Presentation - Advanced Study Program

Report
Assessing High-Impact Weather
Variations and Changes Utilizing
Extreme Value Theory
Greg Holland
NCAR Earth System Laboratory
National Center for Atmospheric Research
Boulder, Co, USA
NCAR is Sponsored by NSF and this work is partially supported by the
Willis Research Network and the Research Program to Secure Energy for America
1
Presentation Summary
• The Issues
• Applying Extreme Value Theory
– Reverse Weibull and Generalized Pareto Examples
for Hurricanes
• Current and Future Climate
– Example Application
– Other Studies
• Suggest that Extreme Weather provides a
Bellwether of Climate Transition and Change
Holland ASP Extremes Colloquium 0611
2
The Issues
Frequency
Highly skewed
Short and noisy record
May be truncated at high values:
• Real physical limitation
• Resolution/capacity/rarity
May be truncated at low values:
• Observing practice
• High noise level
Societal Importance α rarity
Value
Typical weather-system PDF
Holland ASP Extremes Colloquium 0611
3
Early Applications of EVT
• Mearns, L. O., Katz, R. W., and Schneider, S. H., 1984: Extreme
High-Temperature Events: Changes in their Probabilities with
Changes in Mean Temperature. J. Clim. Appl. Meteorol. 23,
1601-1613.
• Katz, R. and B. Brown, 1992: Extreme Events in a Changing
Climate: Variability is more Important than Averages. Clim.
Change.,21, 289-302.
• Katz, R. and B. Brown, 1994: Sensitivity of Extreme Events to
Climate Change: The Case of Autocorrelated Time Series.
Environmetrics, 5, 451-462.
Holland ASP Extremes Colloquium 0611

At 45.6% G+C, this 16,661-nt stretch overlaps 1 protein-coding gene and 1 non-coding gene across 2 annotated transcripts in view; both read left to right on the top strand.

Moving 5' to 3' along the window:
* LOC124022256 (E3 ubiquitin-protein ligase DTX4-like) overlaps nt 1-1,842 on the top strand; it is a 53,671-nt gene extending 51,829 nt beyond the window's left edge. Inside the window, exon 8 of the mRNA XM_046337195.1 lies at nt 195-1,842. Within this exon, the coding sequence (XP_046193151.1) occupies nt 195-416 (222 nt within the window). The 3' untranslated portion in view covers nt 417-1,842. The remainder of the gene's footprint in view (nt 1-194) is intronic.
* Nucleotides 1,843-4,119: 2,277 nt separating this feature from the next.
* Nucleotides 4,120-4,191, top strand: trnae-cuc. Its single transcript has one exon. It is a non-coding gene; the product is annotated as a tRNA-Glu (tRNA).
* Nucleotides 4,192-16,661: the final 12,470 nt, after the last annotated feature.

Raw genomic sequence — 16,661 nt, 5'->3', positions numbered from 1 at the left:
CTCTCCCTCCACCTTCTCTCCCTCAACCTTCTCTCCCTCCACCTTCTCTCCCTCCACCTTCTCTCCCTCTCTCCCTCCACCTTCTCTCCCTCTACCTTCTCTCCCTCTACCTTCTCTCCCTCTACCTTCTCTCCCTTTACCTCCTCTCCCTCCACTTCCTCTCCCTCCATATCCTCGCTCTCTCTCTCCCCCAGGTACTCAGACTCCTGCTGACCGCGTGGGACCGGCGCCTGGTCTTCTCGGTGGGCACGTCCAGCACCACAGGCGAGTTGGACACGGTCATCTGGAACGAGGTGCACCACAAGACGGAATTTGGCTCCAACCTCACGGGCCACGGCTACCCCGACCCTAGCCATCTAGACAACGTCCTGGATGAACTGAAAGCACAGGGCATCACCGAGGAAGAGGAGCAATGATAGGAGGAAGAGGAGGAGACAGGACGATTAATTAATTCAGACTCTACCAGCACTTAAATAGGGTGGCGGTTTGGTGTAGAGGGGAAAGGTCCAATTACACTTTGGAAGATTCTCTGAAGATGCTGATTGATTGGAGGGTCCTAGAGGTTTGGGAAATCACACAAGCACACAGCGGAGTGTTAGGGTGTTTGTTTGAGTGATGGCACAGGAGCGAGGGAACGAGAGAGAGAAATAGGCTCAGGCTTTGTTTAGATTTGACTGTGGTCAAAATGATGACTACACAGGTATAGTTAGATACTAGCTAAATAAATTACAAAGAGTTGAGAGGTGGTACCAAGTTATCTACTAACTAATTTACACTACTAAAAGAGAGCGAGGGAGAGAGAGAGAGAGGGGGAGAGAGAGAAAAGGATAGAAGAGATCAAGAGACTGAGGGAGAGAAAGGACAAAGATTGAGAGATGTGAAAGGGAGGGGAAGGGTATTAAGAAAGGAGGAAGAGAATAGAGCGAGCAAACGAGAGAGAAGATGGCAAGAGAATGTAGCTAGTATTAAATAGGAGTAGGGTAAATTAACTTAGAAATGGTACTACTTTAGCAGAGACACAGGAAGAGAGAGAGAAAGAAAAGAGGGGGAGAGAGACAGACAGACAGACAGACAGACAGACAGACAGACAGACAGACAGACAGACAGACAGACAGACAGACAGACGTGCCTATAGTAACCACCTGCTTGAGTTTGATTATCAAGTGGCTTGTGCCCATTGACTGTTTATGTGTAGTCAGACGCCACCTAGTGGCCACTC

4
Our Current Applications of EVT
• Helping assess data reliability for meteorological
extremes;
• Downscaling to build up an assessment of the tail of
the severe weather distribution utilizing the
truncated information that comes out of regional
climate models;
• Enabling recognition and understanding of potential
“regime” shifts in climate series;
• Assessing the “uniqueness” of specific extreme
events, or combinations thereof, in the context of
current and changing climate.
Holland ASP Extremes Colloquium 0611
5
Choice of Distribution
Frequency
For working with just the tail of the distribution,
the Generalized Pareto might be more
appropriate.
Value
Fisher-Tippett (-Gnedenko) Theorem (FTT) for Extreme Value Theory
states that the normalized maximum of any set of random variables can
be explained by one of three distributions:
• Weibull (Weibull 1939)
• Gumbel (Gumbel 1958) or
• Fréchet, (Fréchet 1927)
(also known as Type 1, 2 or 3: Fisher and Tippett 1928, Gnedenko 1948).
Holland ASP Extremes Colloquium 0611
6
Example Application: Hurricanes
1995-2008 a=149 b=46 lifmin=0
1
1
b
1935-2007
a=35
b=1.9
0.8
Normalized Frequency
Normalized Frequency
0.9
0.7
0.6
0.5
Intensity
0.4
0.3
0.2
0.1
0
20
40
60
80
Intensity (m/s)
100
120
0.8
0.6
Annual
Frequency
0.4
0.2
0
5
Holland ASP Extremes Colloquium 0611
10
15
20
Annual Number
25
30
7
Weibull Analysis
We utilize the Reverse Weibull distribution
for which the CDF and PDF are:
CDF  f ( x)  1  e
 x
 
a
bx
PDF  f '( x)   
aa
b
b 1
e
 x
 
a
b
Where:
• parameters a and b determine the scale and the shape, respectively
• b=1 is the exponential distribution
• b=2 is the Rayleigh distribution, and
• b=3.5 is an approximation of the normal distribution.
Holland ASP Extremes Colloquium 0611
8
Sensitivity to Scale and Shape
Variations
0.03
a=35, b=1.9
0.025
Probability
0.02
0.015
0.01
a=40, b=1.9
0.005
0
0
a=35, b=2.3
20
40
60
Scale
80